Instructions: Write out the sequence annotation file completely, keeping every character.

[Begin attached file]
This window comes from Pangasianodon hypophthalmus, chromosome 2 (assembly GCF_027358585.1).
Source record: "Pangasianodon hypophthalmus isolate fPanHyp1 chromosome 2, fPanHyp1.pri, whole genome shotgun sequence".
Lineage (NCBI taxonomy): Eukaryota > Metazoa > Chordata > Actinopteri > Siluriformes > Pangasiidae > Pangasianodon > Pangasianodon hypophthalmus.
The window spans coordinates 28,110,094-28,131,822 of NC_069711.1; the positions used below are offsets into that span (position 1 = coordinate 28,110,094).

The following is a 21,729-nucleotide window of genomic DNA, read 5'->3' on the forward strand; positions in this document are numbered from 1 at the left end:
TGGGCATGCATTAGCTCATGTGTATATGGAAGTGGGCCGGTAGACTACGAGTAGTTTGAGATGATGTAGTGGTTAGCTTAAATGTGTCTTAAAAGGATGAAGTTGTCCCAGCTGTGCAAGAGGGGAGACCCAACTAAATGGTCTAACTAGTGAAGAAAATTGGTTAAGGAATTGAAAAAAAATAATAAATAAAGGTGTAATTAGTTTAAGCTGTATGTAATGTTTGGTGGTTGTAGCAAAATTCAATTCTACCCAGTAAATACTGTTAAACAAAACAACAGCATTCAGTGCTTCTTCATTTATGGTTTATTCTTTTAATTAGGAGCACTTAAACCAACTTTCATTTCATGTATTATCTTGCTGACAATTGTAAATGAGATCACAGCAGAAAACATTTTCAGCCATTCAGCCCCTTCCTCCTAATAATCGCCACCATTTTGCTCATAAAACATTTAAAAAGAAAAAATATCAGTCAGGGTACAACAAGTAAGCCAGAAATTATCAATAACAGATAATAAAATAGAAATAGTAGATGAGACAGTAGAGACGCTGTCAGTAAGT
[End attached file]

This window comes from Pangasianodon hypophthalmus, chromosome 2 (assembly GCF_027358585.1).
Source record: "Pangasianodon hypophthalmus isolate fPanHyp1 chromosome 2, fPanHyp1.pri, whole genome shotgun sequence".
Lineage (NCBI taxonomy): Eukaryota > Metazoa > Chordata > Actinopteri > Siluriformes > Pangasiidae > Pangasianodon > Pangasianodon hypophthalmus.
The window spans coordinates 28,110,094-28,131,822 of NC_069711.1; the positions used below are offsets into that span (position 1 = coordinate 28,110,094).

The following is a 21,729-nucleotide window of genomic DNA, read 5'->3' on the forward strand; positions in this document are numbered from 1 at the left end:
TGGGCATGCATTAGCTCATGTGTATATGGAAGTGGGCCGGTAGACTACGAGTAGTTTGAGATGATGTAGTGGTTAGCTTAAATGTGTCTTAAAAGGATGAAGTTGTCCCAGCTGTGCAAGAGGGGAGACCCAACTAAATGGTCTAACTAGTGAAGAAAATTGGTTAAGGAATTGAAAAAAAATAATAAATAAAGGTGTAATTAGTTTAAGCTGTATGTAATGTTTGGTGGTTGTAGCAAAATTCAATTCTACCCAGTAAATACTGTTAAACAAAACAACAGCATTCAGTGCTTCTTCATTTATGGTTTATTCTTTTAATTAGGAGCACTTAAACCAACTTTCATTTCATGTATTATCTTGCTGACAATTGTAAATGAGATCACAGCAGAAAACATTTTCAGCCATTCAGCCCCTTCCTCCTAATAATCGCCACCATTTTGCTCATAAAACATTTAAAAAGAAAAAATATCAGTCAGGGTACAACAAGTAAGCCAGAAATTATCAATAACAGATAATAAAATAGAAATAGTAGATGAGACAGTAGAGACGCTGTCAGTAAGT